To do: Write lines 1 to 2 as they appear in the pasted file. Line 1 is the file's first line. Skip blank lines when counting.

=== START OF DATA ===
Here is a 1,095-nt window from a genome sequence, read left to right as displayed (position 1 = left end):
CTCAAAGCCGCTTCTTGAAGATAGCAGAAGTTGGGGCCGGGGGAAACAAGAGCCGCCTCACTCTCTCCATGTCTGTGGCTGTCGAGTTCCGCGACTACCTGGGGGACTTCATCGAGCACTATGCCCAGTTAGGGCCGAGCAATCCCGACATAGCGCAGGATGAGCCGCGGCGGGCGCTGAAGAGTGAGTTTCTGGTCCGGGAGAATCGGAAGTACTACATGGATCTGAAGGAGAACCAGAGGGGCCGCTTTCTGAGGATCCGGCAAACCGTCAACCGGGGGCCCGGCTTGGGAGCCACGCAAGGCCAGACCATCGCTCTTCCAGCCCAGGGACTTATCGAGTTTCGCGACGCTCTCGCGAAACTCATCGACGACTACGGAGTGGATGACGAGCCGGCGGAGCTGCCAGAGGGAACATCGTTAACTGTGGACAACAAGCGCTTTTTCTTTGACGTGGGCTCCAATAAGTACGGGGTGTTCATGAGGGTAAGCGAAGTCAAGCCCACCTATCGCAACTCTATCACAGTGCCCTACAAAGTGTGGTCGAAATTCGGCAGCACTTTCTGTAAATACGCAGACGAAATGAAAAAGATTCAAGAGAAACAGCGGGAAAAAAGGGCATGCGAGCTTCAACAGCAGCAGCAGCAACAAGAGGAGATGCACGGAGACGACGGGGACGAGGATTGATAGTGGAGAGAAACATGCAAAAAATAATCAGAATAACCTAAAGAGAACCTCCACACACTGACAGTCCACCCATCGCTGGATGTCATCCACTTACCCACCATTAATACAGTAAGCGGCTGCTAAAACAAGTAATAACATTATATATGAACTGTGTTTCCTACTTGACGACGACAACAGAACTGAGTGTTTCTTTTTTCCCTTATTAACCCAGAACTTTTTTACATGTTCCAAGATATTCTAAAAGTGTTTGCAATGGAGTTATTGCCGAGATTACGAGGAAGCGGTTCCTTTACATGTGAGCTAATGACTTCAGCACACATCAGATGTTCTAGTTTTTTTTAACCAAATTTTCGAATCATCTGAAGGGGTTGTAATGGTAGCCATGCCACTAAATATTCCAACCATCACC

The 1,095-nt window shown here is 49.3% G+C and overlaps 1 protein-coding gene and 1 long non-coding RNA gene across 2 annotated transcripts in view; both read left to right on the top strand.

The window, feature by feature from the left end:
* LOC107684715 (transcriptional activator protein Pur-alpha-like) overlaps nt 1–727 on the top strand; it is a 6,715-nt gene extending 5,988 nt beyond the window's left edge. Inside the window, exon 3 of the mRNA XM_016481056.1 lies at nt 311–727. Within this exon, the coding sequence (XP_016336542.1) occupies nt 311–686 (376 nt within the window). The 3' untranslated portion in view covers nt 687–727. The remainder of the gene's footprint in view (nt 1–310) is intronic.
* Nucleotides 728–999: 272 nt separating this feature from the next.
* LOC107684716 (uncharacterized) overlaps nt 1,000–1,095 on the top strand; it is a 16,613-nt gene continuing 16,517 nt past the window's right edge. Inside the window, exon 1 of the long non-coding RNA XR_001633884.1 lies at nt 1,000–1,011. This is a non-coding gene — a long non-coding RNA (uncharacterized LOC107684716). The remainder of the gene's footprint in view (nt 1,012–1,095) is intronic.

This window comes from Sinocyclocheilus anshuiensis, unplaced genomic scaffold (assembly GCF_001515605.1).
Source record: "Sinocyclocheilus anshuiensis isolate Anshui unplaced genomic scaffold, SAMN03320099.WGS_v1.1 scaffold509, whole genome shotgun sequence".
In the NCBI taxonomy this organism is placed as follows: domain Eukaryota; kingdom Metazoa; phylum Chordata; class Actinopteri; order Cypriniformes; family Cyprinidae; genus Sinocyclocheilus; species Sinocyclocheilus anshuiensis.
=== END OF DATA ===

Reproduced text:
Here is a 1,095-nt window from a genome sequence, read left to right as displayed (position 1 = left end):
CTCAAAGCCGCTTCTTGAAGATAGCAGAAGTTGGGGCCGGGGGAAACAAGAGCCGCCTCACTCTCTCCATGTCTGTGGCTGTCGAGTTCCGCGACTACCTGGGGGACTTCATCGAGCACTATGCCCAGTTAGGGCCGAGCAATCCCGACATAGCGCAGGATGAGCCGCGGCGGGCGCTGAAGAGTGAGTTTCTGGTCCGGGAGAATCGGAAGTACTACATGGATCTGAAGGAGAACCAGAGGGGCCGCTTTCTGAGGATCCGGCAAACCGTCAACCGGGGGCCCGGCTTGGGAGCCACGCAAGGCCAGACCATCGCTCTTCCAGCCCAGGGACTTATCGAGTTTCGCGACGCTCTCGCGAAACTCATCGACGACTACGGAGTGGATGACGAGCCGGCGGAGCTGCCAGAGGGAACATCGTTAACTGTGGACAACAAGCGCTTTTTCTTTGACGTGGGCTCCAATAAGTACGGGGTGTTCATGAGGGTAAGCGAAGTCAAGCCCACCTATCGCAACTCTATCACAGTGCCCTACAAAGTGTGGTCGAAATTCGGCAGCACTTTCTGTAAATACGCAGACGAAATGAAAAAGATTCAAGAGAAACAGCGGGAAAAAAGGGCATGCGAGCTTCAACAGCAGCAGCAGCAACAAGAGGAGATGCACGGAGACGACGGGGACGAGGATTGATAGTGGAGAGAAACATGCAAAAAATAATCAGAATAACCTAAAGAGAACCTCCACACACTGACAGTCCACCCATCGCTGGATGTCATCCACTTACCCACCATTAATACAGTAAGCGGCTGCTAAAACAAGTAATAACATTATATATGAACTGTGTTTCCTACTTGACGACGACAACAGAACTGAGTGTTTCTTTTTTCCCTTATTAACCCAGAACTTTTTTACATGTTCCAAGATATTCTAAAAGTGTTTGCAATGGAGTTATTGCCGAGATTACGAGGAAGCGGTTCCTTTACATGTGAGCTAATGACTTCAGCACACATCAGATGTTCTAGTTTTTTTTAACCAAATTTTCGAATCATCTGAAGGGGTTGTAATGGTAGCCATGCCACTAAATATTCCAACCATCACC